So far this season, Dalvin Cook has played 107 out of a possible 144 snaps, but he hasn’t really popped just yet, averaging only 3.0 yards per carry and earning low grades from Pro Football Focus. Running between a middling offensive line, Cook’s biggest efficiency drain is the 2.9 yards per carry he is averaging on his 10 carries to the middle left (between the left guard and center), though if Cook can break through the line on one of these, this will send him into the area of Tremaine Edmunds — who also leads the Bills is missed tackles.

There is obvious upside to be found here for Cook. He is operating as the lead back in this offense (only 37 snaps for Latavius Murray), and he has 12 targets on 84 Kirk Cousins pass attempts (14.3% share). But the production has been disappointing thus far, and there could also be a case for the Vikings to protect Cook in the fourth quarter if they have a big lead.

Latavius Murray has zero carries inside the 10-yard-line this year (compared to two for Cook), though opportunities have been thin, with Cousins raining down touchdowns from outside the 10. We are still just guessing when it comes to goal line work on this team, but Latavius shapes up as a guy likely to see anywhere from eight to 14 touches this week.


This game shapes up as more of a “30 to 35 pass attempt” game for the Vikings (as opposed to the glorious 48-attempt overtime affair last week), which should put Adam Thielen somewhere in the range of eight to 12 targets, with Stefon Diggs trailing a few paces behind him. Thielen has lined up in the slot on over 50% of his routes this year (compared to 24% for Diggs), giving him the higher floor — especially in this matchup vs a Bills team that funnels targets inside. Each guy carries big ceiling. I imagine neither will be in play in cash games for me, simply because it will make so much more sense to target spots with actual shootout potential; but each guy is playable in tourneys, with genuine week-winning upside.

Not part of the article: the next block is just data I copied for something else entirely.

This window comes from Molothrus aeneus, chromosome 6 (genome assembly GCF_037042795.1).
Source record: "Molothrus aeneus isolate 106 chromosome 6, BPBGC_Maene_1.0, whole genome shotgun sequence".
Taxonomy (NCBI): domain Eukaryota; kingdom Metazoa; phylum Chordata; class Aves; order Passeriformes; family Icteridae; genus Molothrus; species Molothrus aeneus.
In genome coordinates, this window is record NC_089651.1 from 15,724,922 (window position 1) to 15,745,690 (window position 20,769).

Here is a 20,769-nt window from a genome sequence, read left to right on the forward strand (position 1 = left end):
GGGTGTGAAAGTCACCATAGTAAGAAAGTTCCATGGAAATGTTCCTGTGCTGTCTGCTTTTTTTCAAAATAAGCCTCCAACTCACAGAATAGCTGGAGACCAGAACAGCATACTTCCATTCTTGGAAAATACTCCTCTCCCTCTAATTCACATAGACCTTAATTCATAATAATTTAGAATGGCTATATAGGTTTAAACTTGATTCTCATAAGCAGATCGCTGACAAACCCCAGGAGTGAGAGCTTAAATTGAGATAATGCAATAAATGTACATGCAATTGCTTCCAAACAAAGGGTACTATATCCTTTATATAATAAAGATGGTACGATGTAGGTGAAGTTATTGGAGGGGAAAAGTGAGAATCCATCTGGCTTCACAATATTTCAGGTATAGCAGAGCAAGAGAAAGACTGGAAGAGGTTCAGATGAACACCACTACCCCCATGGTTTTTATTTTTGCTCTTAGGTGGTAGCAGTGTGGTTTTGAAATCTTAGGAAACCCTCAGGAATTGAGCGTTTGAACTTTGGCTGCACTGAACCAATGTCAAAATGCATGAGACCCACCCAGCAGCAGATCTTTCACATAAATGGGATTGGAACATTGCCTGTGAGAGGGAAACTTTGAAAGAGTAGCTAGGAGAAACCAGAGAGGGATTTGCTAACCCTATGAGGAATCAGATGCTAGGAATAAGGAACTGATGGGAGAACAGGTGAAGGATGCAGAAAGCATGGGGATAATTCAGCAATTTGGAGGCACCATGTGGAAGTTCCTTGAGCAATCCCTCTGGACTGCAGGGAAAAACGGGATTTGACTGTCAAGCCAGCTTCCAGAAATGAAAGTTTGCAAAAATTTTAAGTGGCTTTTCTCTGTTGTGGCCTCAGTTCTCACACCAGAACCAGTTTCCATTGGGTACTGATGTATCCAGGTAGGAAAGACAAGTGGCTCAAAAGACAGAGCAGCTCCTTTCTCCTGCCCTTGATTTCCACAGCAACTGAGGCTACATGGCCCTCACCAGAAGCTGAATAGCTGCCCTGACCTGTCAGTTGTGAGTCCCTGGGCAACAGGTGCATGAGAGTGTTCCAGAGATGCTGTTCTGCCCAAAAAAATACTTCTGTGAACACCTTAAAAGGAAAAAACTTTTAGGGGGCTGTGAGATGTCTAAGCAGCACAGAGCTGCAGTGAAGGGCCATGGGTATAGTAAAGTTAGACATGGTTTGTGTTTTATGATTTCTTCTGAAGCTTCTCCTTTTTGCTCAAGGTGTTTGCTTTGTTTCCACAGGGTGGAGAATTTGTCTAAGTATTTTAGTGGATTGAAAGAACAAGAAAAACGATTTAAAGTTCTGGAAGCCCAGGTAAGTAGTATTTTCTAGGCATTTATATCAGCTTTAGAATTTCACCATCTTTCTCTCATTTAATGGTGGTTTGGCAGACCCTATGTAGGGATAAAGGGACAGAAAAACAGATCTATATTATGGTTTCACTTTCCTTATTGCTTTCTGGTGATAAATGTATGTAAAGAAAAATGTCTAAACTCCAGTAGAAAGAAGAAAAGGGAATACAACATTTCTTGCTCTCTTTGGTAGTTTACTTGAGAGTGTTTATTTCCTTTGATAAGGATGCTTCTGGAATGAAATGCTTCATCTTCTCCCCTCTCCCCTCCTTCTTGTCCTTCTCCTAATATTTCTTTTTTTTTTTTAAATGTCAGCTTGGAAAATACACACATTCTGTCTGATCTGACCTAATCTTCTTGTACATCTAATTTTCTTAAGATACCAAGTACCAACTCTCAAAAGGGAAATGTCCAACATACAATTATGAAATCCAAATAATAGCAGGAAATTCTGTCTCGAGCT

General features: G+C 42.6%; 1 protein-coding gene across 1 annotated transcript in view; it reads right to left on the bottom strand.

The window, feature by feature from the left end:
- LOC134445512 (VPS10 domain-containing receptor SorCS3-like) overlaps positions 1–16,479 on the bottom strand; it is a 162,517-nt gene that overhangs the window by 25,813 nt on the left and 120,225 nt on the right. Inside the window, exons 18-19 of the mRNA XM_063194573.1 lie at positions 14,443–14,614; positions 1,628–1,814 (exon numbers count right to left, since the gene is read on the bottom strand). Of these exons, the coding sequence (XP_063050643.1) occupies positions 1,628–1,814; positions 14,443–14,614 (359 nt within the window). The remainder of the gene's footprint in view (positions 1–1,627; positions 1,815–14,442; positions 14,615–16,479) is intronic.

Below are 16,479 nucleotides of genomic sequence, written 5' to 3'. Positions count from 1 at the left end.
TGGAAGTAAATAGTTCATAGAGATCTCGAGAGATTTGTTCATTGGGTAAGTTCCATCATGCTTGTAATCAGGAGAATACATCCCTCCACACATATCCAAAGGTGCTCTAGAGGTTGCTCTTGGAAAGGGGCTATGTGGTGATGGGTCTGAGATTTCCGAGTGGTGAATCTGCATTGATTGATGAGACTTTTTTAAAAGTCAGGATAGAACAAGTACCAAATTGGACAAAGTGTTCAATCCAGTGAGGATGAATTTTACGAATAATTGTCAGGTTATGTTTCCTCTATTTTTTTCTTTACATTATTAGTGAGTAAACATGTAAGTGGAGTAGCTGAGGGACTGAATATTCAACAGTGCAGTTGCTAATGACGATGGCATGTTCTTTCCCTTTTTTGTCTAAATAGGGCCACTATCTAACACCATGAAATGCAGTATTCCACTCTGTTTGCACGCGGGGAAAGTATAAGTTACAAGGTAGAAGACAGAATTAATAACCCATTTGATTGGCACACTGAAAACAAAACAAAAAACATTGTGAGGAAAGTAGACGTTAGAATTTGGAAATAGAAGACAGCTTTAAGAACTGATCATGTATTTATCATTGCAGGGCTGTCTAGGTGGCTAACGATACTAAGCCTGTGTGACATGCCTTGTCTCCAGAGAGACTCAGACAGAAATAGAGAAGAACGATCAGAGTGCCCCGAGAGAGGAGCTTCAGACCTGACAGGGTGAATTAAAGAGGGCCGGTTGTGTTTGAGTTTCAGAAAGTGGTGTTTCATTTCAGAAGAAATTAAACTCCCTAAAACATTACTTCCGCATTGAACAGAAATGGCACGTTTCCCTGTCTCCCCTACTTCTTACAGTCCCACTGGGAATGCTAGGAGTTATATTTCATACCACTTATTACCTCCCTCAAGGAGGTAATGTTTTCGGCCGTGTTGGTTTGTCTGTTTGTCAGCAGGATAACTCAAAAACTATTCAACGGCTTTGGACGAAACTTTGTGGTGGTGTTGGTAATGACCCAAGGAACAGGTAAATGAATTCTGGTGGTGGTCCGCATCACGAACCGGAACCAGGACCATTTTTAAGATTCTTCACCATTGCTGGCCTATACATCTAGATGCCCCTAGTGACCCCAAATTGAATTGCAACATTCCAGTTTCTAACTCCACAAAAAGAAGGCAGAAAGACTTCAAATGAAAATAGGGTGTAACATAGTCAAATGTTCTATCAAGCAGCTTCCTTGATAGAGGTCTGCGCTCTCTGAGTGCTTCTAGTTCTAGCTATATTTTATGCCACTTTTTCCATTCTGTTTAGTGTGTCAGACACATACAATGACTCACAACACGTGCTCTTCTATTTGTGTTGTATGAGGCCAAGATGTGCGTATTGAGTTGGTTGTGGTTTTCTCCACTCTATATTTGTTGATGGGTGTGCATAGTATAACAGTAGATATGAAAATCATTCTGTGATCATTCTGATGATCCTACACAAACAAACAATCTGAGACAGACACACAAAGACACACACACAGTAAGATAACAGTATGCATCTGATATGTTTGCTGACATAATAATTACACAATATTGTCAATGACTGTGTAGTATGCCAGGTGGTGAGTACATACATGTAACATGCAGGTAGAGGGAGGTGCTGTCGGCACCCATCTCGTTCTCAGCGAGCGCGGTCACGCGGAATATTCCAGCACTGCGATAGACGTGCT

Kirk Cousins can be categorized the same way as his two best pass-catchers: a little less secure in cash than some other guys, but still carrying excellent upside in a cake matchup in tourneys.

I’ll likely leave Kyle Rudolph alone myself, but he’ll always have a clear red zone role in this offense, and he provides nice floor on weeks when he actually sees targets. The running back position on the Vikings is also a bit thin for me, with each guy overpriced on DraftKings and FantasyDraft, and with touchdown equity a little too iffy for me to want to dip into this spot on FanDuel. It’s likely that Cook has a solid game here, but I would really want some week-winning upside from his DraftKings/FantasyDraft price tag, and I have a hard time seeing that; on FanDuel, I would want to bet on someone with a higher-scoring role.

Obviously, I’ll be leaving the Bills alone.

FRIDAY EVENING UPDATE // Full “Updates” List

Dalvin Cook is going to miss this week’s game, leaving Latavius Murray atop the depth chart for the Vikings in a smash spot at home against the Bills. Expect Murray to get at least 18 carries, with upside for more — with all of the goal line work going his way.

While that’s the good news for Murray, a few concerns should be noted:

1) Murray never topped three targets in a game last year for the Vikings, in spite of seeing 15 or more carries in 10 games. In fact, he saw three targets only once, and he was held to one or fewer targets in eight of the 10 games last year in which he had 15+ carries.

2) Murray is running behind a mediocre offensive line that may be missing starting center Pat Elflein (there are confusing reports on Elflein at the moment, with the Minneapolis Star Tribune noting that Elflein won’t start, but will “have a role” — whatever that means).

3) On FantasyDraft and DraftKings, Murray costs 11% or more of the salary cap — in the same range as guys like Tevin Coleman and Gio Bernard (and much more expensive than Corey Clement). With all that said, it is worth noting that Murray costs only 8.67% of the cap on FanDuel, where receptions matter less. He is a much stronger play on there.

Further fallout from Cook missing this game is that Adam Thielen and Stefon Diggs (and to a lesser extent, Kyle Rudolph) will have opportunities for a small increase in targets. There are still blowout concerns in this game, but these guys should be involved early and often through the first three-plus quarters.